No Way! Moving Parliament To Pretoria Will Be Too Costly – South Africans React


Some opposition members of parliament have kicked against the relocation of parliament from Cape Town to Pretoria. This initiative re-surfaced again during the just concluded State of the Nation Address (SONA).

Presenting the matter, President Zuma said huge savings could be made if Parliament relocates, as government officials and cabinet ministers’ travel costs would be slashed, as well as hotel costs for officials attending meetings in Parliament.

‘‘A big expenditure item that we would like to persuade Parliament to consider is the maintenance of two capitals, Pretoria as the administrative one and Cape Town as the legislative capital. We believe that the matter requires the attention of Parliament soon.”

‘‘We all have a lot to do to turn the economy around and to cut wastage. We will go through a difficult period for a while, but when the economy recovers, we will be proud of ourselves for having done the right thing.

“The executive has looked into this matter and the cost is too big… because it means, particularly the executive, we must have two houses – one in Pretoria, one in Cape Town. We must have two cars, one in Pretoria, one in Cape Town,” said President Zuma.

It is imperative to note that moving the Parliament has been a contentious issue since the country had its first democratic election in 1994.

An economist Peter Attard Montalto, who agreed with Congress of South Africa Trade Unions (COSATU) said, the country will spend R7bn to relocate the parliament, however, between R500m to R750m would be saved per year if implemented.

On Friday, Cosatu stated that what concerns the union most is the affairs of its members. The union maintained that the idea is good,“but it cannot simply be based upon saving ministerial costs.”

“Moving Parliament would mean uprooting 1,400 parliamentary staff and their families from their homes,” the union federation said in a statement. “The estimated cost of moving Parliament is R7bn and we don’t know where such money would come from.”

“While we fully support cost cutting, it must not come at the expense of workers and their families,” said the union.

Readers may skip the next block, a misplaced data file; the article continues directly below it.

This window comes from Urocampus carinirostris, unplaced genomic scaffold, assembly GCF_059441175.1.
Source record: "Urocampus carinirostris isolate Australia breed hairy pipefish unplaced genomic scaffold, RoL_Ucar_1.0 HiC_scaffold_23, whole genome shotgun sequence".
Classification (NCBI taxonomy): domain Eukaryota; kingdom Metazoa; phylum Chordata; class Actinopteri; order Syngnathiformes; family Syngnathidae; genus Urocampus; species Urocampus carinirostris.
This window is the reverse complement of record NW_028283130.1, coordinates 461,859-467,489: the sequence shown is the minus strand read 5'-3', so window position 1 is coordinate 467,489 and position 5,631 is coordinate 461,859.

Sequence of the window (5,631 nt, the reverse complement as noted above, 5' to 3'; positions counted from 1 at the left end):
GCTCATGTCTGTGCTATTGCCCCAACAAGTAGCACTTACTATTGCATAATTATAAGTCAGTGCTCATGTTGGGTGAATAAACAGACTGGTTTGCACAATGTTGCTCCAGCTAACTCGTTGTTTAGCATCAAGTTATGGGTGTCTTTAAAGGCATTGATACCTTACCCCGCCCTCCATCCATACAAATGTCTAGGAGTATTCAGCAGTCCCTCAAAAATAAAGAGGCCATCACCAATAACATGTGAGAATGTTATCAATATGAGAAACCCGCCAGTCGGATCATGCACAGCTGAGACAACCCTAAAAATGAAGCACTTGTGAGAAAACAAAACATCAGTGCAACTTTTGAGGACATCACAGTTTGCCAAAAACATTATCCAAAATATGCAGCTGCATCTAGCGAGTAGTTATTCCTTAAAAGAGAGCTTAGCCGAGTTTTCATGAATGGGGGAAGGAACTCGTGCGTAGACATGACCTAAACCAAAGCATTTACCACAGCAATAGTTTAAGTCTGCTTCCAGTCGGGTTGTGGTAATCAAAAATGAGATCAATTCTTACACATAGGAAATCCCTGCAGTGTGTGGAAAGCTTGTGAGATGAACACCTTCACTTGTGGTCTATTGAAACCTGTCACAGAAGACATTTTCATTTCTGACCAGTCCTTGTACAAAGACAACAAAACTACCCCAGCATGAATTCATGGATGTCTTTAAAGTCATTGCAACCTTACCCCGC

The executive secretary  for the Council for the Advancement of the South African Constitution Lawson Naidoo insinuated that moving the parliament to Pretoria would be “a huge capital cost involved in such a project”. He further argued, “What we would need to have is a comprehensive cost-benefit analysis of such a move and also a good, hard look at the present system to see where cost savings could be made.”

Reacting, Cape Town Mayor Patricia de Lille argued that what government needs to do is to cut down the size of the parliament, other than moving the parliament to Pretoria.

“The issue is not one of whether Parliament moves to Pretoria to cut government wastage. The key issue is that government is too big,” De Lille said.

“National government needs to cut the cabinet, and streamline and rationalise Parliament in order to save costs to the taxpayer and work more efficiently,” she said.

Lending his suggestion, the United Democratic Movement’s Nqabayomzi Kwankwa opines that, “The solution really would lie in him reducing the size of the cabinet so that you don’t have a lot of ministers that have two cars in both provinces.”

Also, a member of The Inkatha Freedom Party’s Narend Singh postulated that the issue of relocating the parliament should not come come in at this time the country’s economy is drastically dropping.

“The two centres should be maintained until such time that there’s economic growth and until such time that problems within the South African economy are addressed,” said Singh.

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